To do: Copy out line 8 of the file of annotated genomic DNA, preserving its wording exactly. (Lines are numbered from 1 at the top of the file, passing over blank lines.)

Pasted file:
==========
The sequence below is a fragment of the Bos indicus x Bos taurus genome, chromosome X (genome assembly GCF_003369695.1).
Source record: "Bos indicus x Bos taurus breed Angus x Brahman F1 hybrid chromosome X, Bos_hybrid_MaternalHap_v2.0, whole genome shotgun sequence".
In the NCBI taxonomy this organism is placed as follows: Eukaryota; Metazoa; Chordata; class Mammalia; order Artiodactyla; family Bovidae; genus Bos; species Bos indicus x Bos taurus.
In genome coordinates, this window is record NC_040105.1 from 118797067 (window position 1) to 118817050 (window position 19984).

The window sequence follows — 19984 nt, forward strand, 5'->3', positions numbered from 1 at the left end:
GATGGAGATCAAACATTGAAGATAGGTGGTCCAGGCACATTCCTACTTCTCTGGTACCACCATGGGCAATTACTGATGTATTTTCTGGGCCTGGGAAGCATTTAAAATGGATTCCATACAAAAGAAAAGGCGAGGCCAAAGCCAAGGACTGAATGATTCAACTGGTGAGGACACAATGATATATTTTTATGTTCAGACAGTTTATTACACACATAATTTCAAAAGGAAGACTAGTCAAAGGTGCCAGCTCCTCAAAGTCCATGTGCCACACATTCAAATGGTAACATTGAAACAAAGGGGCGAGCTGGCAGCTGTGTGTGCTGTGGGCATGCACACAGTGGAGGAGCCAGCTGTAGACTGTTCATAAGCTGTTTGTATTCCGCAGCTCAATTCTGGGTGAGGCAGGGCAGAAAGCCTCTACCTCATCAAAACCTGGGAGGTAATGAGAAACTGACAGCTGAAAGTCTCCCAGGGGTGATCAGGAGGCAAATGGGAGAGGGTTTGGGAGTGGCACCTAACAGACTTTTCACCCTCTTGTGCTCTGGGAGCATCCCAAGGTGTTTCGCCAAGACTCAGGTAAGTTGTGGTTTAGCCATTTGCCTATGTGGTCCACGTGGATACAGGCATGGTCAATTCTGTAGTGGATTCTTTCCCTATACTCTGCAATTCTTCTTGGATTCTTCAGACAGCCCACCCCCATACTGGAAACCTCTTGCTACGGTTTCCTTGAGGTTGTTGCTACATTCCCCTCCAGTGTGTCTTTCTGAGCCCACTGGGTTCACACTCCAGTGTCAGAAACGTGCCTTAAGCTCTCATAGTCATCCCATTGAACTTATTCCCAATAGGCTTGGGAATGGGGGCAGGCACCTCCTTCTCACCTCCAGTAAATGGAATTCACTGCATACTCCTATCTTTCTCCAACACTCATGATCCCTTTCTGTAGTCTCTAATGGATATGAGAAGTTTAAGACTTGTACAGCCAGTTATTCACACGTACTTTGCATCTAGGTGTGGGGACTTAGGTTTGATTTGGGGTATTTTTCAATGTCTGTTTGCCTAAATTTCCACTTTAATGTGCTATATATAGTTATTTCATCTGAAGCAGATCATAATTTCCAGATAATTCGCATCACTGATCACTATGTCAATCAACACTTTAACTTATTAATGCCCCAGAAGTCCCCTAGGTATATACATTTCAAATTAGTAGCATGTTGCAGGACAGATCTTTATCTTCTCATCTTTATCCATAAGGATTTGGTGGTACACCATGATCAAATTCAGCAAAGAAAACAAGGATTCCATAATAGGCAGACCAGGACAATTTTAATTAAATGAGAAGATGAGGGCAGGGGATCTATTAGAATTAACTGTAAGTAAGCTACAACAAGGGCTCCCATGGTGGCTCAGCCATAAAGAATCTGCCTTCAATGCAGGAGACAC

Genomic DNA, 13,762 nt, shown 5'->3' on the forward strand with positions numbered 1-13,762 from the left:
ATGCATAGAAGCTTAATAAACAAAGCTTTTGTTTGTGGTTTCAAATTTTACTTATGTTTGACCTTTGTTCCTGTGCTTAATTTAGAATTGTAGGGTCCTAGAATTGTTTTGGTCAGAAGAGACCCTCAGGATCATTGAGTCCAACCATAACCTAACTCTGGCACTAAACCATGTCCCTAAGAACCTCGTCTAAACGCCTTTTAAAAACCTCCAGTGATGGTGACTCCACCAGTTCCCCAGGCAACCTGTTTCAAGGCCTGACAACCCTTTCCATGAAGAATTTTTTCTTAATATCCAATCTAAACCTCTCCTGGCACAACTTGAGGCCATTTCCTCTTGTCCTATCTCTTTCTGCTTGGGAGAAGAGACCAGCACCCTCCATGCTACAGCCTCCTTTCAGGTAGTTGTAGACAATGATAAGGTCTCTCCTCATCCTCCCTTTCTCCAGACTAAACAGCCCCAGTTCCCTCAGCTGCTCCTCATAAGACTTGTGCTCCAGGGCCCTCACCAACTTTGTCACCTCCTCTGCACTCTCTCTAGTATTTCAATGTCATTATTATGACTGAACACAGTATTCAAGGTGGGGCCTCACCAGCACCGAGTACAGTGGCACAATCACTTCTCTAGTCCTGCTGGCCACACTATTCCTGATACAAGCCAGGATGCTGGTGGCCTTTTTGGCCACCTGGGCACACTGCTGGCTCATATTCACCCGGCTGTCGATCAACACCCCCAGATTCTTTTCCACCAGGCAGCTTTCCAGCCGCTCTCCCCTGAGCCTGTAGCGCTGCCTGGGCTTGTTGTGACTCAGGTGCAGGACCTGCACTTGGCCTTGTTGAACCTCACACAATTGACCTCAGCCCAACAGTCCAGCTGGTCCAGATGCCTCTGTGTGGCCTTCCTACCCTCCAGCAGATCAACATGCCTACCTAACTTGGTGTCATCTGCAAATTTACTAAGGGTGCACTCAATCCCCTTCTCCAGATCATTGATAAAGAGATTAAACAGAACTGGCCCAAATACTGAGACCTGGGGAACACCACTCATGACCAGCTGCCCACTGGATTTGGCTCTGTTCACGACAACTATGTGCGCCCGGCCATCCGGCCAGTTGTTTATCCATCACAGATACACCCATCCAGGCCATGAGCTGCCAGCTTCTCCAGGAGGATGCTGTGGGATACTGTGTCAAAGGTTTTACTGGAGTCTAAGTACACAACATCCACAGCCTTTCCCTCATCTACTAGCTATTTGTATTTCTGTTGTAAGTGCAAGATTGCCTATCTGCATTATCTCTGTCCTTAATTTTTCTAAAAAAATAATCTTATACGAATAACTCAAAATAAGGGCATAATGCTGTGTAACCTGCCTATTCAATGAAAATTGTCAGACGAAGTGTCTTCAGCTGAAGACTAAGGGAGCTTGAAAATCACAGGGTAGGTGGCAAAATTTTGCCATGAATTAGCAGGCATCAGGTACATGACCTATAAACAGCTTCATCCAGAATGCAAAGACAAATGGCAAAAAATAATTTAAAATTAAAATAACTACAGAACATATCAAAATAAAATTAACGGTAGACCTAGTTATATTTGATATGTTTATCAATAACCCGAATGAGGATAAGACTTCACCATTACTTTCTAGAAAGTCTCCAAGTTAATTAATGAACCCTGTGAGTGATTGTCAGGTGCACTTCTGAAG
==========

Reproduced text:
ATGCATAGAAGCTTAATAAACAAAGCTTTTGTTTGTGGTTTCAAATTTTACTTATGTTTGACCTTTGTTCCTGTGCTTAATTTAGAATTGTAGGGTCCTAGAATTGTTTTGGTCAGAAGAGACCCTCAGGATCATTGAGTCCAACCATAACCTAACTCTGGCACTAAACCATGTCCCTAAGAACCTCGTCTAAACGCCTTTTAAAAACCTCCAGTGATGGTGACTCCACCAGTTCCCCAGGCAACCTGTTTCAAGGCCTGACAACCCTTTCCATGAAGAATTTTTTCTTAATATCCAATCTAAACCTCTCCTGGCACAACTTGAGGCCATTTCCTCTTGTCCTATCTCTTTCTGCTTGGGAGAAGAGACCAGCACCCTCCATGCTACAGCCTCCTTTCAGGTAGTTGTAGACAATGATAAGGTCTCTCCTCATCCTCCCTTTCTCCAGACTAAACAGCCCCAGTTCCCTCAGCTGCTCCTCATAAGACTTGTGCTCCAGGGCCCTCACCAACTTTGTCACCTCCTCTGCACTCTCTCTAGTATTTCAATGTCATTATTATGACTGAACACAGTATTCAAGGTGGGGCCTCACCAGCACCGAGTACAGTGGCACAATCACTTCTCTAGTCCTGCTGGCCACACTATTCCTGATACAAGCCAGGATGCTGGTGGCCTTTTTGGCCACCTGGGCACACTGCTGGCTCATATTCACCCGGCTGTCGATCAACACCCCCAGATTCTTTTCCACCAGGCAGCTTTCCAGCCGCTCTCCCCTGAGCCTGTAGCGCTGCCTGGGCTTGTTGTGACTCAGGTGCAGGACCTGCACTTGGCCTTGTTGAACCTCACACAATTGACCTCAGCCCAACAGTCCAGCTGGTCCAGATGCCTCTGTGTGGCCTTCCTACCCTCCAGCAGATCAACATGCCTACCTAACTTGGTGTCATCTGCAAATTTACTAAGGGTGCACTCAATCCCCTTCTCCAGATCATTGATAAAGAGATTAAACAGAACTGGCCCAAATACTGAGACCTGGGGAACACCACTCATGACCAGCTGCCCACTGGATTTGGCTCTGTTCACGACAACTATGTGCGCCCGGCCATCCGGCCAGTTGTTTATCCATCACAGATACACCCATCCAGGCCATGAGCTGCCAGCTTCTCCAGGAGGATGCTGTGGGATACTGTGTCAAAGGTTTTACTGGAGTCTAAGTACACAACATCCACAGCCTTTCCCTCATCTACTAGCTATTTGTATTTCTGTTGTAAGTGCAAGATTGCCTATCTGCATTATCTCTGTCCTTAATTTTTCTAAAAAAATAATCTTATACGAATAACTCAAAATAAGGGCATAATGCTGTGTAACCTGCCTATTCAATGAAAATTGTCAGACGAAGTGTCTTCAGCTGAAGACTAAGGGAGCTTGAAAATCACAGGGTAGGTGGCAAAATTTTGCCATGAATTAGCAGGCATCAGGTACATGACCTATAAACAGCTTCATCCAGAATGCAAAGACAAATGGCAAAAAATAATTTAAAATTAAAATAACTACAGAACATATCAAAATAAAATTAACGGTAGACCTAGTTATATTTGATATGTTTATCAATAACCCGAATGAGGATAAGACTTCACCATTACTTTCTAGAAAGTCTCCAAGTTAATTAATGAACCCTGTGAGTGATTGTCAGGTGCACTTCTGAAG